The recent Rings of Power episode gave us a glimpse of a Palantiri or The Seeing Stones of Adar. Previously, they were also featured or mentioned in The Lord of the Rings movie trilogy. So what are they? What is their story ? And what is their importance in the huge world of JRR Tolkien? Let’s dive.
Origin of the Seeing Stones
Sometimes also known as the Seven Seeing-stones, the Palantiri features prominently in several of Tolkien’s written works, including The Lord of the Rings trilogy, The Unfinished Tales, and The Silmarillion. They are perfectly spherical objects imbued with magic. As noted in The Silmarillion, palantíri were made by the Elves of Valinor in the First Age. They were apparently made by Feanor himself, however, the exact number of stones he created is not specifically mentioned, but there are at least eight of them.
Seven of the stones given to Amandil of Númenor in the Second Age were saved by his son Elendil; he took them with him to Middle-earth, while the Master Stone (probably the greatest of all) remained behind. Of those captured, four were taken to Gondor (each in Orthanc, Minas Tirith, Osgiliath, and Minas Ithil), while three remained in Arnor. Eventually, the grandest of all keystones ended up on “The Lonely Isle” of Tol Eressëa just off the coast of the Aman of the Valar during the Third Age.
Appearance and Abilities
The palantíri (as seen in their live adaptation) appear to be dark, perfectly smooth spheres of various sizes. Some of them are small and portable (about a foot in diameter) while others (particularly the keystones) were too huge to be lifted by men. The stones were made of a dark crystal, indestructible by any normal means except perhaps the fire of Orodruine. They were unmarked or branded, and even when not seated they remained tamper-proof.
As told in the books, a palantíri was meant to be used by the Dunedain to communicate and gain information across the kingdoms in exile. The Stones responded best to those who had the right to use them; the kings themselves or their appointed stewards or guardians. The stones show the user visions of time and space, if the viewer has enough willpower to ward off the visions. It can also be used as a communication device. Those who were strong and wise enough to use the stones could mentally talk with a person looking away at their own stone. No one, not even Sauron, could make his own palantír. Nor could anyone force a stone to show false visions.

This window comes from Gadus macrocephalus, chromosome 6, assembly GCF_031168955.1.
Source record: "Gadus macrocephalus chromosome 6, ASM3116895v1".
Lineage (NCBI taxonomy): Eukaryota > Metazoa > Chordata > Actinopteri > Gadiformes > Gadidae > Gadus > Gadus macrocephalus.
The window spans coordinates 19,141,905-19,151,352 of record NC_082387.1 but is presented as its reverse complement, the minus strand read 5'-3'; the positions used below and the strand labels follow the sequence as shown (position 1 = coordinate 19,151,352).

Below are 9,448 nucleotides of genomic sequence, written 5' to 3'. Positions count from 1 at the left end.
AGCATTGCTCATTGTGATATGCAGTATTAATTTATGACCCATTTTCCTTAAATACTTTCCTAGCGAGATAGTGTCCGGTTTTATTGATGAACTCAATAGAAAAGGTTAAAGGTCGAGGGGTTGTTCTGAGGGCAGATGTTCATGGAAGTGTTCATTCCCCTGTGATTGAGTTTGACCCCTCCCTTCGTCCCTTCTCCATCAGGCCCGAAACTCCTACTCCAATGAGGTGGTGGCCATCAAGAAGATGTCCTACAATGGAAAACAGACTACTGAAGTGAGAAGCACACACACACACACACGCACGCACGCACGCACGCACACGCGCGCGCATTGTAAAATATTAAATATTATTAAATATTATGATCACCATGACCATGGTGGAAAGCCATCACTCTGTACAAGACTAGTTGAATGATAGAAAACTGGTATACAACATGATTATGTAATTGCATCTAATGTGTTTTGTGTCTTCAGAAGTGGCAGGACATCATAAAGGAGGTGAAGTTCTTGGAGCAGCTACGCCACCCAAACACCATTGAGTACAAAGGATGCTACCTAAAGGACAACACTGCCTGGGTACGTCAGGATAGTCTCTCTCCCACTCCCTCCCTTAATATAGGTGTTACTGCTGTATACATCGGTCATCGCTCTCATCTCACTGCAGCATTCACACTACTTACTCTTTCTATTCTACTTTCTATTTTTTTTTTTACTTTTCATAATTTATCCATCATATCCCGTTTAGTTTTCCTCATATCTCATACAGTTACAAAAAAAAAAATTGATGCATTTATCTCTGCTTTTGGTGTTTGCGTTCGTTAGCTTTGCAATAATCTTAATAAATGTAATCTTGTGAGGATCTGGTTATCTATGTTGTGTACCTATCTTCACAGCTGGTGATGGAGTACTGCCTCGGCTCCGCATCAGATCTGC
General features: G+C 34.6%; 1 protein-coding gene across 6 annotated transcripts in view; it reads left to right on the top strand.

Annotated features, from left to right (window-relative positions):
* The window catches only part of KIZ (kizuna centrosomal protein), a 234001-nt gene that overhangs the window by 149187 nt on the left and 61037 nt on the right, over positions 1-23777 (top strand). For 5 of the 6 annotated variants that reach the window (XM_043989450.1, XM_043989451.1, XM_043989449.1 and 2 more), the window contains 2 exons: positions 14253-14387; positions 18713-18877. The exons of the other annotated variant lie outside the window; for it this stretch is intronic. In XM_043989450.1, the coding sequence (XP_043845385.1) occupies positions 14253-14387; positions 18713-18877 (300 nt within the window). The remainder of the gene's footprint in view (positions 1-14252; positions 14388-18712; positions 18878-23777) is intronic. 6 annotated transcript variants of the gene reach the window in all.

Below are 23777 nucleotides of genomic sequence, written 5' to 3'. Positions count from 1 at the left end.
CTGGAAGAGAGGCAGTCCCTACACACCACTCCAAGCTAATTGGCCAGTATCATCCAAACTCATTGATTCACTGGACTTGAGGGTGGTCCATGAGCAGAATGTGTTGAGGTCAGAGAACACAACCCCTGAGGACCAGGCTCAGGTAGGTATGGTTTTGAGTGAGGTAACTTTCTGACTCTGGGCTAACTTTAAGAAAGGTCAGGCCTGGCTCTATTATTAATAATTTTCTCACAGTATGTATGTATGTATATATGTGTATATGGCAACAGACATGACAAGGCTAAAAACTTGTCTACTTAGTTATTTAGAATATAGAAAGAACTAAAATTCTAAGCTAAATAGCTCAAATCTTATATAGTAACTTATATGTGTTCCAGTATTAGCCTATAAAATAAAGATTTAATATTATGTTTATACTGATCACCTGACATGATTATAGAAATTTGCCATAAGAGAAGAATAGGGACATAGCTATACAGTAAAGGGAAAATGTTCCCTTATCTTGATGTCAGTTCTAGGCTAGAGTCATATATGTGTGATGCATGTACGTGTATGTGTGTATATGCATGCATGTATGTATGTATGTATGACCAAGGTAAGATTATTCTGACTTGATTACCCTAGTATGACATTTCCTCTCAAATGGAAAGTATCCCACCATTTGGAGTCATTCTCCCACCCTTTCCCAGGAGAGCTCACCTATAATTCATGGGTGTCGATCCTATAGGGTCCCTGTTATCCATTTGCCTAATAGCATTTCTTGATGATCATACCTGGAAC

Their Importance in LOTR Films
In the movie ‘Fellowship of the Ring‘, a Palantir is revealed to be in the possession of the evil wizard – Saruman, the White. Sauron later uses the Palantir to order Saruman to build an army of Mordor Orcs. Later in the story, the hobbit Pippin is mentally attacked by Sauron via the Stone of Saruman, which he had found in the waters near the Tower of Orthanc.
In the movie ‘Return of the King‘, in order to get the Dark Lord’s attention, Aragorn looks into the Stone of Vision and tries to goad Sauron, threatening him with Narsil, the blade that originally cut the one ring from his finger. But Sauron’s will is also strong, and he in turn shows Aragorn a vision of his love Arwen, which fades instead of joining his mother in the Undying Lands using the Palantir he held. Also, in the extended edition of the same film, it is shown that Gandalf acquires the Palantír from Orthanc after Pippin retrieves it from Saruman’s corpse, instead of having worm tongue throw him out of a tower window.
Their Importance in Power Rings
A Seeing Stones or a Palantir can also be used for many nefarious reasons. It can spy on entire kingdoms, trap a user in the grip of a more powerful enemy, and present a twisted version of reality. But that never lies. In a sequence from the final episode of Rings of Power, the Queen Regent becomes aware of Númenor’s downfall, with the kingdom eventually sinking into the sea, with the help of a Palantiri in her possession. She knows that to prevent this from happening, the Númenóreans need only listen to what the Valar say. Because she knows that if they don’t, the tears of the Valar, represented by every white sheet of Nimloth that touches the ground, will not be all that falls on Númenor.
This vision of hers finally becomes reality. In the books, the city is ultimately punished for the actions of Ar-Pharazôn (the king of Numenor), who was in turn blinded by Sauron’s lies. This is a very important event in Tolkien’s book because until the destruction of Númenor, Arda was actually flat, but it was transformed into a round world after Numenor sank into the sea.